– Less dry cleaning? I’m going to NYC later this week and am taking all my used dry cleaner bags with me, as well as my collection of #5 plastic, since I’ve found nowhere to recycle either in Tucson.

What one plastic item am I willing to give up or replace this week?
I will try to go the month without chicken innards, greens that come with a plastic tie, and new yogurt purchases.

What other conclusions, if any, can I draw?
– Packaging materials are tricky – much of my packaging this month was from buying a stainless steel razor (came in a plastic bag in a box inside another box filled with Styrofoam packing peanuts) and blades (came in a box inside a bubble-wrap envelope). I’m saving the peanuts for my future packing needs, and I wrote emails to both companies explaining why I was disappointed in their packaging, but
no responses.

– The two grocery bags are old ones that have been reused many times and are now in tatters. I will eventually need an alternative to storing food air-tight, when I run out of old bags. For instance, I bake my own bread, slice it and wrap in tinfoil, but I always then put it in a plastic bag before it goes in the freezer, to protect from moisture.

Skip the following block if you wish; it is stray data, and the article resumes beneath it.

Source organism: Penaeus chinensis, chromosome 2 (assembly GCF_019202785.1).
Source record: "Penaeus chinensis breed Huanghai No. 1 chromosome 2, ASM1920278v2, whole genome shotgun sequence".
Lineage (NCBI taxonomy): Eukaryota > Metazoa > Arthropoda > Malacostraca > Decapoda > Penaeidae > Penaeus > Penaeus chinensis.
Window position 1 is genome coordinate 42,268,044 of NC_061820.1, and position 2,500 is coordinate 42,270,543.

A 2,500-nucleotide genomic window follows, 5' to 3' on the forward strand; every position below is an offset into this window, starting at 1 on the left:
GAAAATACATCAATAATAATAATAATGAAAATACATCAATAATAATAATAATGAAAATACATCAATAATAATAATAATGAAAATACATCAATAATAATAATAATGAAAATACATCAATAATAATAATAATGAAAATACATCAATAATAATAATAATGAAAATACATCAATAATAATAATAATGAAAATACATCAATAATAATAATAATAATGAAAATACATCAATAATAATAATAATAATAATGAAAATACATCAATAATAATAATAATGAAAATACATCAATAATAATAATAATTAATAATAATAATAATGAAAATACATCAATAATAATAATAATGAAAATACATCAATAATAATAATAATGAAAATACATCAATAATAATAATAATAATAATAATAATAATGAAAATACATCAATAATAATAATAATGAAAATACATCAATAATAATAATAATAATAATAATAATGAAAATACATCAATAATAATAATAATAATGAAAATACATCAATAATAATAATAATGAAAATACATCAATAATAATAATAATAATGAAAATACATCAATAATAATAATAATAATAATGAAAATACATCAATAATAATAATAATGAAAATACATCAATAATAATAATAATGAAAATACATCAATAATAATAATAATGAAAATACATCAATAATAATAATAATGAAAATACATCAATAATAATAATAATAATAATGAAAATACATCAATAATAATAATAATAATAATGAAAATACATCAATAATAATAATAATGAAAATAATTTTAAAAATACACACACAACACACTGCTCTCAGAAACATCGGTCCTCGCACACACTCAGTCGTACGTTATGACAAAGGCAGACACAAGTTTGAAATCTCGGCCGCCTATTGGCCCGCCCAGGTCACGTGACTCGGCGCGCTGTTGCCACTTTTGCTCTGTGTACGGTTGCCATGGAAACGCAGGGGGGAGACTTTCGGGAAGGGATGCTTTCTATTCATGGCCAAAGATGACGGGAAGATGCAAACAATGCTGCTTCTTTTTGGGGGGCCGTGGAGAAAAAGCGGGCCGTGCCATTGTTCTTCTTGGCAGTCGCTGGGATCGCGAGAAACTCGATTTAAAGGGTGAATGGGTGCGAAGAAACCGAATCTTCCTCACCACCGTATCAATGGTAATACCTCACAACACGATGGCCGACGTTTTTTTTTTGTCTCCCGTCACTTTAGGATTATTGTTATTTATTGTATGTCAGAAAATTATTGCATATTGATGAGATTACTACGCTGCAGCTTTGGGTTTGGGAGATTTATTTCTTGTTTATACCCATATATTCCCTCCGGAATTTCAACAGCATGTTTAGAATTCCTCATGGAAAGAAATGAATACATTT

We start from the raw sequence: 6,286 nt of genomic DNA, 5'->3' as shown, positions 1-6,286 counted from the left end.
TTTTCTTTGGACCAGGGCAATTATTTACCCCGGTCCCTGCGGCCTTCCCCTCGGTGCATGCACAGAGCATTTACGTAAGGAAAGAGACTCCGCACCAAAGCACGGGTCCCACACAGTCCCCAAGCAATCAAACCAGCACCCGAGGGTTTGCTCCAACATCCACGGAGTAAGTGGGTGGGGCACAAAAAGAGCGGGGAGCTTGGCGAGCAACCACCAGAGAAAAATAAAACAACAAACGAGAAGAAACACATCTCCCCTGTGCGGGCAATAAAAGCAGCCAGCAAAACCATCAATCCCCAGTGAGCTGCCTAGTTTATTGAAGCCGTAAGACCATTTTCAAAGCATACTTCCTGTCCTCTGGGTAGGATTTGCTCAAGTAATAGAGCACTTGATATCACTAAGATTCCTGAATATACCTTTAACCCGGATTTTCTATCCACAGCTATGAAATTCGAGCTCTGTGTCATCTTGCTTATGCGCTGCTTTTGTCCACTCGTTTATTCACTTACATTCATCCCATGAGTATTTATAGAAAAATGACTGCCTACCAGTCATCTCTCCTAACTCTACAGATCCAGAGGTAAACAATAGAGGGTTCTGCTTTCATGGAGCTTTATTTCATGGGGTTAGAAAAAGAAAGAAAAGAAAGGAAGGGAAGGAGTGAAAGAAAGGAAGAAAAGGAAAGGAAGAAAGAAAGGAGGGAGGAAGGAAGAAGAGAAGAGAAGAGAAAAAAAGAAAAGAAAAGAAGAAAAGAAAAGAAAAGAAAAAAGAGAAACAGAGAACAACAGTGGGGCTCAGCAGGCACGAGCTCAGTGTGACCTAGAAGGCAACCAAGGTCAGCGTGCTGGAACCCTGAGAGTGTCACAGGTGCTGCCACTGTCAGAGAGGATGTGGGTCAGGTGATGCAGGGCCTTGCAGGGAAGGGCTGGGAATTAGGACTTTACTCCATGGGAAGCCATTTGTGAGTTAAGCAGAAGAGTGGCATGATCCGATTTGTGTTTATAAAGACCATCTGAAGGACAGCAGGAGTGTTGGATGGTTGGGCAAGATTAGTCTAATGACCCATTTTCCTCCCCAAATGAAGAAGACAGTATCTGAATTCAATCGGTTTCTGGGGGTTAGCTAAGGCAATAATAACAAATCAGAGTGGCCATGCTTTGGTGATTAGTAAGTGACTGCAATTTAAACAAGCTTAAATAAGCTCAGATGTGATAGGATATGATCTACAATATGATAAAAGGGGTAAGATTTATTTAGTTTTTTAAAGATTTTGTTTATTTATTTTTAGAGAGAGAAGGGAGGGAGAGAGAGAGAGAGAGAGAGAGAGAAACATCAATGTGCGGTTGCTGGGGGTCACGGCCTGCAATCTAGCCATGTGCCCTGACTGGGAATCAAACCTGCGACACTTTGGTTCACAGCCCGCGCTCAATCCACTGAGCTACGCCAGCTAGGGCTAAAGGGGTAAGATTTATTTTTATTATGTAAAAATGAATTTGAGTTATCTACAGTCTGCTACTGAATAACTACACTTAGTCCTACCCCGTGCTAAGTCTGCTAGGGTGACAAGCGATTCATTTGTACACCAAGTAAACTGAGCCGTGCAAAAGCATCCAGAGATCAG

– Finally, can I just say, FIRST MONTH WITHOUT TOSSING OUT A TRASH BAG! I’m so proud of my worms.

10 Responses to “Plastic Challenge: Amanda R., Week 24”

  1. Amanda R. says:

    Heather, your website post on this is fantastic! I use some combination of Beth’s process from FPF, and but I haven’t been that careful about sterlizing everything; I bet my ice cubes are already contaminated, but I’m going to try again being more careful to sterilize everything first. thanks!